While studying abroad, I was luck enough to get a fall break from my semester in Florence. Wishing to see some sites off of the beaten path that I might never get the chance to again, I opted to travel through the East of Europe, instead of the west. In ten days I visited 6 cities and 4 countries. Here are a few of the highlights:
I adored Budapest. The second I stepped off of the bus I was charmed by the unique architecture of the city. The city has quite the mix of both eastern and western influences and it shows in the architecture. The city is full of culture as well, from the proud Jewish quarter, to the colorful ruins bars, the crowded bath houses, and museums full of art and history. However, it is at the same time incredibly modern and trendy. On my first day I enjoyed a walking tour throughout the city, stopping at the major sites like the old synagogue, the Fisherman’s Bastion, Mathias Church, and Castle Hill. The view from the Fisherman’s bastion was absolutely stunning because you could see the entire city from the hill. In my next few days in Budapest I also took a river cruise down the Danube at night and was able to see some of Budapest’s most famous monuments lit up at night. It was the most surreal experience. The most touching museum that I visited was the House of Terror Museum, which exhibited the awful things that happened in Budapest under Nazi and Soviet control and commemorated men and women who lost their lives for supporting human dignity. I am very glad that I went and took the time to take those lessons in. It was very eye-opening. In my next few days in Budapest I would also visit St. Stephen’s Basilica to climb the dome, visit the famous ruins bars, try my hand at an escape room, relax in one of the bath houses, and eat some really great goulash. I really hope I will get to come back to Budapest soon.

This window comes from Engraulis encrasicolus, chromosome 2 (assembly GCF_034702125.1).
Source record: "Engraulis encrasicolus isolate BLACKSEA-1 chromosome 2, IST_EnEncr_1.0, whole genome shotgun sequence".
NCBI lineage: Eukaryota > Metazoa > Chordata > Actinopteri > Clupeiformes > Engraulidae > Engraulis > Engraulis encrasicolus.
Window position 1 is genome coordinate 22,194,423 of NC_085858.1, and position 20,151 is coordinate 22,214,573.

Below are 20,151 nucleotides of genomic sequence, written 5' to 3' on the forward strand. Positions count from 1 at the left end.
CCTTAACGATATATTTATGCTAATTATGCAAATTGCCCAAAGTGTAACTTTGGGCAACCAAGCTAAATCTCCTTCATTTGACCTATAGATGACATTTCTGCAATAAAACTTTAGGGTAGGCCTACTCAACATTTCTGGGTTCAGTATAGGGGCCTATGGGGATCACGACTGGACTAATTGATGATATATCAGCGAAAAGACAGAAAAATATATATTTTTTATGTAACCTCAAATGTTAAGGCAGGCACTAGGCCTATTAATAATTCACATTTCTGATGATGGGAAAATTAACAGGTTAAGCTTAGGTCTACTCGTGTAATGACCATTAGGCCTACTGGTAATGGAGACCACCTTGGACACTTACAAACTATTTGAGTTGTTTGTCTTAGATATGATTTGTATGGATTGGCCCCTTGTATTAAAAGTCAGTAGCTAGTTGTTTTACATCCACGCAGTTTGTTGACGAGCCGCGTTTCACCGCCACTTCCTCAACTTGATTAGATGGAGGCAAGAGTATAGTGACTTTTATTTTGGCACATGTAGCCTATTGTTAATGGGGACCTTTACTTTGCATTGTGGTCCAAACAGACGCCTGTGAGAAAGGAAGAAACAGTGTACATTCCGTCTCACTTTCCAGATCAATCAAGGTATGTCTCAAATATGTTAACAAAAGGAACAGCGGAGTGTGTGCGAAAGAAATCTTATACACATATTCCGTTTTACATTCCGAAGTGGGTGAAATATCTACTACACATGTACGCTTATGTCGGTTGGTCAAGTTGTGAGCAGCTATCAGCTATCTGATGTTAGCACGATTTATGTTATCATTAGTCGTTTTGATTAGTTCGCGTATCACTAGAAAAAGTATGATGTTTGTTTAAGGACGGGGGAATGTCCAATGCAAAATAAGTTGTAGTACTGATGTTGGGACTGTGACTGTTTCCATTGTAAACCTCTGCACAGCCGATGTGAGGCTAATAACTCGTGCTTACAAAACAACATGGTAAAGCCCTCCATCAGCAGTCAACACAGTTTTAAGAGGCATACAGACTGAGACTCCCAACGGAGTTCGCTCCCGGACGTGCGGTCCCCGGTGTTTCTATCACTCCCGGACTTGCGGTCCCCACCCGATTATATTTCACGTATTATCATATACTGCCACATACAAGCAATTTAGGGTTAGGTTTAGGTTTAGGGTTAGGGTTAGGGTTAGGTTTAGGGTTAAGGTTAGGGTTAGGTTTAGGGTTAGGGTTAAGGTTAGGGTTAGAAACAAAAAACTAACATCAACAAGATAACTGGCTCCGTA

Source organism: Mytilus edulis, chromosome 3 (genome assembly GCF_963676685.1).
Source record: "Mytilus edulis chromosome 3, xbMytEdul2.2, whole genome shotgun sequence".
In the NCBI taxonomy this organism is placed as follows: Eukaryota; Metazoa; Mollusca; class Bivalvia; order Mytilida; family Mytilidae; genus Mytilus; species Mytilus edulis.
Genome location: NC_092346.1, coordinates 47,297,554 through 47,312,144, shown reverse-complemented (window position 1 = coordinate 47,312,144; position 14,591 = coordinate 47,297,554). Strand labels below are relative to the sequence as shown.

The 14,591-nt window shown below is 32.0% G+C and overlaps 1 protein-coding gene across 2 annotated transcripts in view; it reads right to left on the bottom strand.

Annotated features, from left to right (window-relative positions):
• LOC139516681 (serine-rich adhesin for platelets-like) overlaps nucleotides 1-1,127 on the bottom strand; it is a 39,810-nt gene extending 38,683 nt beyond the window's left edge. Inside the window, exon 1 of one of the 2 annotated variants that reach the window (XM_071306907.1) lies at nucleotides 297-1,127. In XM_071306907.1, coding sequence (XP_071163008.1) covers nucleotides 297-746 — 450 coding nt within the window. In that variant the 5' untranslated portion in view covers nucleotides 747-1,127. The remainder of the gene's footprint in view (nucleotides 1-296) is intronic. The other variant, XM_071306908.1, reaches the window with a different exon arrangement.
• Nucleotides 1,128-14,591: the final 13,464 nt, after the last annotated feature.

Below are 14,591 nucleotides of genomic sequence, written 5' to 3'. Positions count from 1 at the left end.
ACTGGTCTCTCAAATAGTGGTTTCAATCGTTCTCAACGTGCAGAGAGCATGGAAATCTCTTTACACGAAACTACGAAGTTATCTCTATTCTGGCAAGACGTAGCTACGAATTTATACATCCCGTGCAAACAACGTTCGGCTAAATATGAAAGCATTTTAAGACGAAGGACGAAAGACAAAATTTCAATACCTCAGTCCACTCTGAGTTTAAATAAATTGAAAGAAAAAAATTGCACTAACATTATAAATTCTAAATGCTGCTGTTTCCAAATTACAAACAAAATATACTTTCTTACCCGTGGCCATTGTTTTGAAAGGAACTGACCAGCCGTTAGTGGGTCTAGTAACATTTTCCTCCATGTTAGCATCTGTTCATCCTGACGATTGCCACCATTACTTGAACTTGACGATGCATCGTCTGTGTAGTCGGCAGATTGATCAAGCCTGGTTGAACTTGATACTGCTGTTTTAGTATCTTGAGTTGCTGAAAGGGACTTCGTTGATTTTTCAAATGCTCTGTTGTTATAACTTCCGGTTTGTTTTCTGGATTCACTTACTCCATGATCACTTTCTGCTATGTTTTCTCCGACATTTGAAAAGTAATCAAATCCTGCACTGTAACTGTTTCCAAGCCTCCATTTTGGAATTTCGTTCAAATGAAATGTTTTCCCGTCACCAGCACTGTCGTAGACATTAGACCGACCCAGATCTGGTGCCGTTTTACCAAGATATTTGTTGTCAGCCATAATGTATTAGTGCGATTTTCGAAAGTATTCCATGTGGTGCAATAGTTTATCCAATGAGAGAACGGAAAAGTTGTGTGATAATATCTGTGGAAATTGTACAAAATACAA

Vienna’s charm and class instantly took me back to the days of rococo. The gorgeous, gilded architecture as well as the fancy horse-drawn carriages, high-end stores, and jaw-dropping pastry shops only add to this environment as you further explore Vienna. While there I was able to walk around and see most of the main sites including parliament and the opera house. For lunch, I at the best sausage I had ever had in my entire life. Seriously, I can’t even begin to describe to you how amazing it was. Only those who have had German sausages could possibly understand. being the cookie fiend that I am, I also got roped in by one of Vienna’s beautiful pastry shops. I definitely spent more than should have on fancy European cookies, but it’s all a part of becoming cultured right??